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Posts posted by -JAG-

  1. On 6/26/2020 at 11:46 AM, JohnGrisham said:

    You're not factoring in hours worked. The few counsellors I know only see max 4-5 patients a day at 130$/hr+   It would be too exhausting for them to do 8hrs a day, though many younger ones do if they can fill up their slates. Most counsellors/psychologists aren't working 40hrs a week. Not to mention all the downtime for charting, and no shows/not filling up your schedules. It is unlike medicine where you would have a full-slate without fail in many specialties due to backlogs and govt payer model.

    My earlier comment was unclear. I (mistakingly) referred to a yearly income using a full time hourly wage.

    This may paint a clearer (or at least more representative) picture:

    We assume that the standard model of 50 minutes of face-to-face interaction followed by 10 minutes of note taking holds true.

    Our social worker sees 5 patients a day for a total weekly workload of 25 hours. For this delegated service, you would bill 150$/hour and the patient would bare no expense, which limits no-shows and increases the “supply” of new patients. Yearly billings come out to around 170k.

    The social worker makes 100k per year, which comes out to a full time hourly wage equivalent of around 50$/hour.

    Since overhead increases would be negligible if done in an existing family medicine practice, the physician could theoretically pocket 70k per year.

    Not a princely sum, but enough to work on student debt repayment, retirement or any other financial goal a little bit faster.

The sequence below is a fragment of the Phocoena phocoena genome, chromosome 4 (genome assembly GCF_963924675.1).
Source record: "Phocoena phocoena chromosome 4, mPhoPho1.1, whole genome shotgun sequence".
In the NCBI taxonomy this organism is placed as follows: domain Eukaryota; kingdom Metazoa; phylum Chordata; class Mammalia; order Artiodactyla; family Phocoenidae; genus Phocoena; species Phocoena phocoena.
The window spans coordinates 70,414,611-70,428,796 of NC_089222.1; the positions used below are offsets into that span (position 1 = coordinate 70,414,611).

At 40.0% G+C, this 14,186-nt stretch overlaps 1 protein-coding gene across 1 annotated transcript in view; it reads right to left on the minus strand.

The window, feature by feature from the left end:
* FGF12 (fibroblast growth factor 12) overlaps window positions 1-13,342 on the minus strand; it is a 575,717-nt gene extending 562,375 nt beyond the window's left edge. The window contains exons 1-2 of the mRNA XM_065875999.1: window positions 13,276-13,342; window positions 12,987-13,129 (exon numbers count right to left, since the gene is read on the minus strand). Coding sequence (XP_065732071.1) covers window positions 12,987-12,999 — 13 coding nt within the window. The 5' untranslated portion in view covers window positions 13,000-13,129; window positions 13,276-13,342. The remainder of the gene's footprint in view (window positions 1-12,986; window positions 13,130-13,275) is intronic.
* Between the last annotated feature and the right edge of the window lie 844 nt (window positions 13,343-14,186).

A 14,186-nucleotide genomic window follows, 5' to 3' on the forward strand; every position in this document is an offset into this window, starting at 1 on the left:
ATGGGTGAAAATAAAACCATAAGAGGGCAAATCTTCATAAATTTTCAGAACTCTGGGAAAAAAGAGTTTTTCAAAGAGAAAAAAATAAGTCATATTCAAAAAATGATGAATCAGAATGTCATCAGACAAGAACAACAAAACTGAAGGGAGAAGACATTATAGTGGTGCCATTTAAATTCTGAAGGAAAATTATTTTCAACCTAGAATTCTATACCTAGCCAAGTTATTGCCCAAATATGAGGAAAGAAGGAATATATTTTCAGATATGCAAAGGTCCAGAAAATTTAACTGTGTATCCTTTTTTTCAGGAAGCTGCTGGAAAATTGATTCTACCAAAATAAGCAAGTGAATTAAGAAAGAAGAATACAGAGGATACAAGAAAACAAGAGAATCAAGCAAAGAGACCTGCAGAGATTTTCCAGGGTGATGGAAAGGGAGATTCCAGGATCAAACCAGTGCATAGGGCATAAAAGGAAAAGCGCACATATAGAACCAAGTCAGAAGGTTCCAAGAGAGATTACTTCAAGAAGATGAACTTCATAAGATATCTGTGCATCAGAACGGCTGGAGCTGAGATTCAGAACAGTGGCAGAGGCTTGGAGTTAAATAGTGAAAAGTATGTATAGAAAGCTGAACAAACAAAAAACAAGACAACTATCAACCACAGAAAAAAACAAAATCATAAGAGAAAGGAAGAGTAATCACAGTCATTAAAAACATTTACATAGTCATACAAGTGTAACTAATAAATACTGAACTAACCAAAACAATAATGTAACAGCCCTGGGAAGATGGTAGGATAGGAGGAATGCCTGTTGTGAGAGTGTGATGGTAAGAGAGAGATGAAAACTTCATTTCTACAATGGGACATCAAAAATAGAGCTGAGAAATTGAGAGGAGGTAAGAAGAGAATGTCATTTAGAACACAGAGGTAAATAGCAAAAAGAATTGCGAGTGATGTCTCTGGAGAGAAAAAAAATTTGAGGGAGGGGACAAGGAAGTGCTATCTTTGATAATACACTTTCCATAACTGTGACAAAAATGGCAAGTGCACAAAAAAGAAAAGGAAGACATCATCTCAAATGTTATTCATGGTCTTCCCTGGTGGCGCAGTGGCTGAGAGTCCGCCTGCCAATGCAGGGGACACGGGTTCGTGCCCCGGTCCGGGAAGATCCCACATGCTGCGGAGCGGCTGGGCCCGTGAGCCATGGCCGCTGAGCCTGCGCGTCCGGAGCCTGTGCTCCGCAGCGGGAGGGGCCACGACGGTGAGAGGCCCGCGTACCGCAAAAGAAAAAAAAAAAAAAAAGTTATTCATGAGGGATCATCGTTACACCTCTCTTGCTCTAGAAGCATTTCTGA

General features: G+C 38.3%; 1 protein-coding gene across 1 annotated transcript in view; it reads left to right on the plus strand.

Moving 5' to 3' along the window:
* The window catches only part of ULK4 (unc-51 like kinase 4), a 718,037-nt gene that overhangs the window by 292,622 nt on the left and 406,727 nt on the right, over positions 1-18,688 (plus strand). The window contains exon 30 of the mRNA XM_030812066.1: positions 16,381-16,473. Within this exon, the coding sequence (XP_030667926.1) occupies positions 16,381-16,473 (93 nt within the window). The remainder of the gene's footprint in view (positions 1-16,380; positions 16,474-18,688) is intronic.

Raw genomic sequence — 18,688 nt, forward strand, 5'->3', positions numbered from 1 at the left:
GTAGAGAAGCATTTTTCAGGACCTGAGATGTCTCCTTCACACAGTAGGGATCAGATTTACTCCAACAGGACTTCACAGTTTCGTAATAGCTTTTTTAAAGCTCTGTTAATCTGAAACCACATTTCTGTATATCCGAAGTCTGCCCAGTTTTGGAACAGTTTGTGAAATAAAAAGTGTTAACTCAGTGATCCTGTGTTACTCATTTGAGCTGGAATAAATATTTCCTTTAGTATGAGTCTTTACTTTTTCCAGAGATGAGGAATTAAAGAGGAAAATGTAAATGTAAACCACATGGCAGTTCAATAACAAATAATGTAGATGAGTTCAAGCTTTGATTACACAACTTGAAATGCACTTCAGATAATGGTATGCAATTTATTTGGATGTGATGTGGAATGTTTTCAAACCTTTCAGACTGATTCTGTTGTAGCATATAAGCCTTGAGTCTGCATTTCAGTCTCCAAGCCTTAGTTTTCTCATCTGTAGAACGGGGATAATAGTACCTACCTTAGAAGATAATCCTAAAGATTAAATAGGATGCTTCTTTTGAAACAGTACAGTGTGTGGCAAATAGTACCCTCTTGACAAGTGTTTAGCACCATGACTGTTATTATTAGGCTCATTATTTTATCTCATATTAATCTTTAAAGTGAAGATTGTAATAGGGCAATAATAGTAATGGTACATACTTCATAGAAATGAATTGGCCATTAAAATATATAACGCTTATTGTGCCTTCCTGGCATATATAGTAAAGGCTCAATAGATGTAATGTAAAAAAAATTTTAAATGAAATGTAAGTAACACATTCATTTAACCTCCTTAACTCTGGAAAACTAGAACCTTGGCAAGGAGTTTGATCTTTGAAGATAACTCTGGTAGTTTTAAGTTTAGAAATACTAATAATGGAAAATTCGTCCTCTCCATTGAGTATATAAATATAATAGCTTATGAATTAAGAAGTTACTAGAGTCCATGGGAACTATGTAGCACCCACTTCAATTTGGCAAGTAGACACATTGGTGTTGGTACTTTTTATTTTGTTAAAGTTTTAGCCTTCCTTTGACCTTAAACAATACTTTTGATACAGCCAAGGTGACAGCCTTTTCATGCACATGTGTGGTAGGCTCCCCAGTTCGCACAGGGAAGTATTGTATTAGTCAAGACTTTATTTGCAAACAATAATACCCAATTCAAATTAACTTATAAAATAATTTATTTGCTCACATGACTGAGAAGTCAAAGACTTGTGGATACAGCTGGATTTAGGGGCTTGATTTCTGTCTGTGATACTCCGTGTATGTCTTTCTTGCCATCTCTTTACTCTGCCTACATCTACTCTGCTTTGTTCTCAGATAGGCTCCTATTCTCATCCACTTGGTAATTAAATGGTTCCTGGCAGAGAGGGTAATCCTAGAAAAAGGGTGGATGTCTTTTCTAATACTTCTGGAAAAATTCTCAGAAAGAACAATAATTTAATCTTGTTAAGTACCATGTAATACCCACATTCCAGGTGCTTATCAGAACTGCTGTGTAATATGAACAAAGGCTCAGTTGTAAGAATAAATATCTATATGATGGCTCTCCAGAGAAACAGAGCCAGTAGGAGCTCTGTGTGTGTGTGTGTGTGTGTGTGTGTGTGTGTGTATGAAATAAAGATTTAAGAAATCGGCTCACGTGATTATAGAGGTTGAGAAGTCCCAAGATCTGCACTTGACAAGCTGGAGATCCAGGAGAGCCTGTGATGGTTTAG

2. 59 minutes ago, JohnGrisham said:

    You won't be able to find a psychologist who would work 60$/hr, maybe a clinical therapist/counsellor at 50$/hr if you can gaurantee them steady back to back bookings...but even then thats hard.  Most of these people can already bill 100-200$/hr+ with insurance. Why would they work 8 hours for 400$ if they could work 2-4hrs for the same? 

    Only part is maybe newer grads or immigrants who might not have their licenses ported over yet, as a way to work? Hard to say.

    My reply to ellorie touched on this, but I maintain that the amount that psychologists and social workers bill is in no way representative of their true income.

    50$/hr is about 100k/yr. That’s about what most psychologists make (https://www.jobbank.gc.ca/wagereport/occupation/2223) and more than what most social workers make.

    If they could really bill 200/hr and keep overhead reasonable (say 25%, as is possible for a physician), they would make more than some doctors with significantly less schooling and a much less stressful job, which I doubt is true. If it were, we would see a lot more competition to become a psychologist or social worker.

  3. 1 hour ago, ellorie said:

    I'd be hard pressed to find a clinical psychologist who would work for 60 dollars an hour, given that they bill anywhere from 200-250 when they work in private practice.

    I think that that’s a tad misleading.